Since its inception, educational technology (EdTech) proved itself to be a handy way to help students learn remotely. As time goes on, EdTech just keeps getting better. We can now enhance lessons with virtual and augmented reality, while tailoring lessons to student needs with Big Data. More streamlined EdTech platforms mean that students can better keep up with lessons at their own pace. It’s therefore no surprise that more people are using EdTech to their advantage — and that it’s now deemed a $300 billion global industry, according to a SkyQuest write-up on the EdTech market.
Yet it’s also true that though EdTech is a highly useful and versatile tool, it can only perform at its fullest when combined with the human touch. Below we dive deeper into why communication is key to effective EdTech use.
Being mindful of emotions
As educators continue to adapt to various EdTech platforms and tools, it’s easy for students to get lost in an increasingly digital and virtual learning space. A huge part of keeping the human aspect of education, even as we depend more and more on tech, is to practice authenticity. It’s up to educators to be mindful of their emotions, and how they communicate them, to ensure the right messages are relayed to our students. To optimize the use of educational technology, EdTech Magazine highlights the need for a social and emotional awareness of educators towards their students. This means guiding students to better communicate their feelings and thoughts, as well as mediating a safe learning environment, even when it’s virtual.
Meeting students’ needs
Traditional means of education came with its own limitations. Teachers often have too many students to manage and keep track of at a time, which inhibits a more personalized approach to students’ specific needs. Maryville University’s feature on investing in online education highlights how EdTech can support students with written, video, and audio opportunities to gain new information. Providing options through different mediums gives students a chance to approach learning differently. Reading-and-writing learners can learn more efficiently through the written medium, for example, while visual learners may benefit more from video resources such as YouTube. As different students have different learning approaches, educators can ensure that each student feels included in the learning process.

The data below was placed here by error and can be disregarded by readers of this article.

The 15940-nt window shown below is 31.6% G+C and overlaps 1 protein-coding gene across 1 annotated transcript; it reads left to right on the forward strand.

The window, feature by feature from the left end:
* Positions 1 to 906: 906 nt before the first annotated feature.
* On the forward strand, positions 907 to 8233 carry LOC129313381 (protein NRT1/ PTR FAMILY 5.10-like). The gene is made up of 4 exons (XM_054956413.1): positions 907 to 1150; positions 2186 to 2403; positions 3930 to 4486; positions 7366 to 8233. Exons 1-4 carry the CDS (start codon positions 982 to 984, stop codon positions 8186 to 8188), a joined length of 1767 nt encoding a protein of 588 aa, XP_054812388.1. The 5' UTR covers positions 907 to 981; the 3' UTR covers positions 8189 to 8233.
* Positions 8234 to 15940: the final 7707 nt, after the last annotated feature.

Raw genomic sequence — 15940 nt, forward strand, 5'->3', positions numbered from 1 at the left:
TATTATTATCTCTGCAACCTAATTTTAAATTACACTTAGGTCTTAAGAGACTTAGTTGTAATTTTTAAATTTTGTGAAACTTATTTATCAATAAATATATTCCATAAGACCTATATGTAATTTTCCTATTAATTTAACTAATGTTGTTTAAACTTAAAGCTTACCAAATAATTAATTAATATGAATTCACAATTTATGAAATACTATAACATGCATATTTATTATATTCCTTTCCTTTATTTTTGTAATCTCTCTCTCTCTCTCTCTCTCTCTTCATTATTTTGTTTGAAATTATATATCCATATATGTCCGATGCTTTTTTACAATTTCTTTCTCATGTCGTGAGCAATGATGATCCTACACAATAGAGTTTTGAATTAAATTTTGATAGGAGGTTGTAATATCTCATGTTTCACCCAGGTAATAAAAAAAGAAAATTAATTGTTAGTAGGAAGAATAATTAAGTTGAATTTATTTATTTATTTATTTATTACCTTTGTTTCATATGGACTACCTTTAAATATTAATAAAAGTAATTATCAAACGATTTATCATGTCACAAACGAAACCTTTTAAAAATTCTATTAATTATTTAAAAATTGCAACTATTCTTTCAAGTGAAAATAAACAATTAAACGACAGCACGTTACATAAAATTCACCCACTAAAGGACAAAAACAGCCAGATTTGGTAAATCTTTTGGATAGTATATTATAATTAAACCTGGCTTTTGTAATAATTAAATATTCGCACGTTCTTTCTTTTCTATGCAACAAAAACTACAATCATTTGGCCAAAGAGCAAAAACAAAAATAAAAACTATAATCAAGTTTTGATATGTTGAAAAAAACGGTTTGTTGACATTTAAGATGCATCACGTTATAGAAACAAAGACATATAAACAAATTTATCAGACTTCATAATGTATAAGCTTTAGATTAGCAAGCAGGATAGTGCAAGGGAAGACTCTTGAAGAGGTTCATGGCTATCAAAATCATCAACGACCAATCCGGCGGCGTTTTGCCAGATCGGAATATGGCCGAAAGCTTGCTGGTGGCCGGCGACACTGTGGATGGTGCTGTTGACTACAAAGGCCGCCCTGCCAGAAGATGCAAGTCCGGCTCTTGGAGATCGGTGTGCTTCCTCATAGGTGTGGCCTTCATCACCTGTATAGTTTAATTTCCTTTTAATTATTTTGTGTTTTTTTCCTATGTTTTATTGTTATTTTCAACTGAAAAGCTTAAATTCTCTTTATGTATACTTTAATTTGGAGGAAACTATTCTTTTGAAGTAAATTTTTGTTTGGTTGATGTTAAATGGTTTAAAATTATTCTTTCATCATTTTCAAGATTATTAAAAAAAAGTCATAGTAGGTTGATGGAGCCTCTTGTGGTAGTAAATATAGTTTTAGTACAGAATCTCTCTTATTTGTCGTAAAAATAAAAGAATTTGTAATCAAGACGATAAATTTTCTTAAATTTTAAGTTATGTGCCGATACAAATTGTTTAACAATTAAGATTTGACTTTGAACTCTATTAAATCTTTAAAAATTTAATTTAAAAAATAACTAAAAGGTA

Keeping parents in the loop
According to an educational psychology study from the University of Bath, the relationship between parental engagement and EdTech is critical for optimizing a student’s education. Results from the study indicate that parents who don’t completely understand educational technology are more prone to being dismissive of it, therefore impeding their children’s learning. With an array of EdTech tools available today, it’s easy for parents to get confused on what will aid in their children’s education. Maintaining open communication with parents can help eliminate technological barriers, allowing them to be more engaged with their children’s education.
In our previous post on the different ways EdTech is making life easier for educators, we talk about the shift towards cloud-based products such as Google Workspace. Aside from steering towards a paperless learning process for students and educators, cloud tech was also found to reduce energy use and carbon emissions by up to 87%. While more a lesson in sustainable tech practices, it’s also a way of showing students more practical and real-world examples of subjects they learn in the classroom. A deeper understanding of EdTech and the possibilities that it holds for both students and educators can help cultivate a culture of teaching by example.
Article written by Renee Jaime